Fatty Liver

            Fatty liver is also called Non-alcoholic Fatty liver Disease (NAFLD). It has become the most common chronic disease in the USA, affecting one in three people (in the UK the figure is 20-30% of adults and worryingly 20% of all children). It is closely linked with obesity and also with metabolic syndrome (see separate leaflet).

           It is normally diagnosed with a liver scan. Blood tests typically show raised liver enzymes. It is generally benign but in one in six cases can go on to a more serious condition called non-alcoholic steatohepatitis (NASH) where inflammation, scarring and fibrosis are found in the liver. About 5-10% of patient with NASH develop cirrhosis.

          Two studies shed an interesting light on this. In a Swedish study, a group of volunteers deliberately ate two fast food meals daily and had their liver enzymes monitored. At the onset their blood tests were normal. After one week 75% had abnormal liver enzymes suggesting they were developing liver damage after one week.

           In a second study, the SUCRE controlled trial, a group aged between 9 and 19 years old were investigated. They found 25 out of the 42 already had signs of fatty liver. They were put on two diets of equal calories, one with sugar and one without. Those on the sugar-free diet reduced their liver fat by 29% over the 10 days, their fasting insulin went down 10% and triglycerides were halved whereas those taking sugar did not.

         This result was ground-breaking. It demonstrated conclusively that it was not calories but sugar that was responsible for fatty liver (and diabetes). 

         What strikes me about these studies is how quickly the liver can be harmed by junk food and how quickly in can reverse when on a healthy diet.

However, here is another crucial study which helps us understand fatty liver. In this ground-breaking study mice were fed them either chow, (a rodent feed made from ground wheat with fish and animal products), 4% soybean oil or 19% soybean oil. Those fed chow had no problems. Those fed 4% soybean oil developed fatty liver at 36 weeks. Those 19% soybean oil developed fatty liver at 19 weeks and severe liver damage at 36 weeks. What does this mean? It means that soybean oils (and other processed oils) are a major cause of fatty liver.

Vegetable oils are everywhere; they make up 32% of the calories in the standard western diet (sugar 22%). Soybean oils were responsible for 0.02% of calories in 1909 but 20% by 2000. They cause 9% more weight gain than fructose. They have no nutritional value and a worrying number of harmful effects (weight gain, diabetes, heart disease, increased mortality). They are among the most damaging foods we can eat. One of the best things you could do for your health is avoiding processed foods (which virtually all contain these oils) and avoid highly-processed cooking oils like sunflower, soybean, safflower, rapeseed (also called canola) and corn oils. Cook in butter, lard or (good quality) olive oil instead.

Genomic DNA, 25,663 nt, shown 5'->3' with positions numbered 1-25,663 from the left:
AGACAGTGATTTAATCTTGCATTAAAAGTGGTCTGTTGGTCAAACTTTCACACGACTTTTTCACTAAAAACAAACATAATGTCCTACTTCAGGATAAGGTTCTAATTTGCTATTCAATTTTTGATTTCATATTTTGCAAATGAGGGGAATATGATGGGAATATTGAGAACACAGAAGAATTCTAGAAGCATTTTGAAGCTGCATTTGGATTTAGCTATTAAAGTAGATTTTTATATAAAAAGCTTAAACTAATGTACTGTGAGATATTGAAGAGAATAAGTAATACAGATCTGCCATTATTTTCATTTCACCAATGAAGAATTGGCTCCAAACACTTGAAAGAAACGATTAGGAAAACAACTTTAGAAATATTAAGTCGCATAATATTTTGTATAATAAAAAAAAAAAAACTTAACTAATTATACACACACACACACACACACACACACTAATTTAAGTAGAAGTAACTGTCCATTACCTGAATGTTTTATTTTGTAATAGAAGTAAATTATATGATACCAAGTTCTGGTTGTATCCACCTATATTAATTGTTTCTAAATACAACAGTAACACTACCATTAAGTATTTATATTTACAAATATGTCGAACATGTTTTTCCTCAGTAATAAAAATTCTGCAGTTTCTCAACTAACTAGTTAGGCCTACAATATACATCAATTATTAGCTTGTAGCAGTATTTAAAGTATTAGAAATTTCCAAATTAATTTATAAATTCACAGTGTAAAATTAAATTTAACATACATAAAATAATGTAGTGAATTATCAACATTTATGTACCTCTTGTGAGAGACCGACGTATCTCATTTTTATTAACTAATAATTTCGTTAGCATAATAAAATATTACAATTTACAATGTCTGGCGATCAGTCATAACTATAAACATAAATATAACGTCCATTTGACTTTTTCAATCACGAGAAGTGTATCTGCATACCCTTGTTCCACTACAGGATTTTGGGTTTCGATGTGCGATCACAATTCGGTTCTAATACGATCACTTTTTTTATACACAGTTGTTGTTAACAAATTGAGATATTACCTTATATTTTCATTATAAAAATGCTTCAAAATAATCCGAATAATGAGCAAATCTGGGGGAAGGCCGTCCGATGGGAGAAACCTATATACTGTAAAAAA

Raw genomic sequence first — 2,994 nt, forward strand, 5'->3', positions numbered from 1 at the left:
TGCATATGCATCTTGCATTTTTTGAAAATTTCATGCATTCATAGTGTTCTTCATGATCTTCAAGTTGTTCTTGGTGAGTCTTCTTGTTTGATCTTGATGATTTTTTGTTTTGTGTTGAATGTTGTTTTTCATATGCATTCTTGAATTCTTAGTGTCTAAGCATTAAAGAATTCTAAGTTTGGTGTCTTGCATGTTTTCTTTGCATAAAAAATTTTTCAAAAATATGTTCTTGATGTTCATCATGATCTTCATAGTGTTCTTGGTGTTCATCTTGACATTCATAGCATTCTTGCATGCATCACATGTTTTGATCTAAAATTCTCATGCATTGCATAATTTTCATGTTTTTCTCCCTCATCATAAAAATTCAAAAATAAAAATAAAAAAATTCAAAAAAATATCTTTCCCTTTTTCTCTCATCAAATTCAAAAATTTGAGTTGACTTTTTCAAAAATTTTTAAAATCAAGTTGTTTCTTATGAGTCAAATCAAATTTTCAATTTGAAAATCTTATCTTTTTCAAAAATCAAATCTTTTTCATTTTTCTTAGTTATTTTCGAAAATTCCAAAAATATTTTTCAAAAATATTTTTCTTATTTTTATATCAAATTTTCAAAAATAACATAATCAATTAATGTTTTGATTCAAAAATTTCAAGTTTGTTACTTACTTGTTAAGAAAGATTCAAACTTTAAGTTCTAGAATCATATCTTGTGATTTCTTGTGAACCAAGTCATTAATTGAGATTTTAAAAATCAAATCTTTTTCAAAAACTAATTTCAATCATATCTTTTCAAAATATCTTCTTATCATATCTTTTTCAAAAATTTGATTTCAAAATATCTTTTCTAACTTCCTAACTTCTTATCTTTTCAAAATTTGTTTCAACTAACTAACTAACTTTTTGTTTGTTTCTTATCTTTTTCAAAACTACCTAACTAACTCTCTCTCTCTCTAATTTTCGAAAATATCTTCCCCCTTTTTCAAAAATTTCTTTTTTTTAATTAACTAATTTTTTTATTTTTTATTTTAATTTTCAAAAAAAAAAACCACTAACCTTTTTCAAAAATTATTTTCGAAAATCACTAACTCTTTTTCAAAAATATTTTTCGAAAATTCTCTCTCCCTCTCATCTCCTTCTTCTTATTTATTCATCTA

The best diet for NAFDL is one with little or none of the foods which convert into sugar, such as refined carbohydrates (white flour, most bread, white rice, cooked potatoes and processed foods) but even more important a diet with no sugar (or to be more specific no fructose – 50% of sugar is fructose). High-fructose corn syrup, which is present in almost all processed food, contains more fructose than sugar (55%). Sugar, high-fructose corn syrup and industrial oils are the major drivers for this disease. One study found 80% of people with NAFL were taking high fructose corn syrup and 30% were taking it daily.

         Unlike other sugars, such as glucose, fructose can only be broken down in the liver, and once the liver is overloaded with fructose it starts to malfunction.

       A more detailed version of the dietary changes for fatty liver can be found on the leaflet for metabolic syndrome leaflet. The first and essential step is stopping sugar and high-fructose corn syrup. The second step is removing vegetable oils. The third step is reducing refined carbohydrates and diet drinks. Eating plenty of fruit and vegetables whilst reducing meat and dairy, avoiding snacking, having a long gap between the last food in the day and first in the morning (ideally over 12 hours) and exercising more can also help.

         Toxicity may be a further factor in fatty liver. On study showed that rats exposed to the weed killer, glyphosphate (Roundup), at a dose which was a staggering 5000 times below than safety limit developed fatty liver. Many of our crops, especially wheat are contaminated with traces of glyphosphate.

Drugs, too, can be a cause of fatty liver. These include steroids, diltiazem, amiodarone, tamoxifen and AIDs drugs.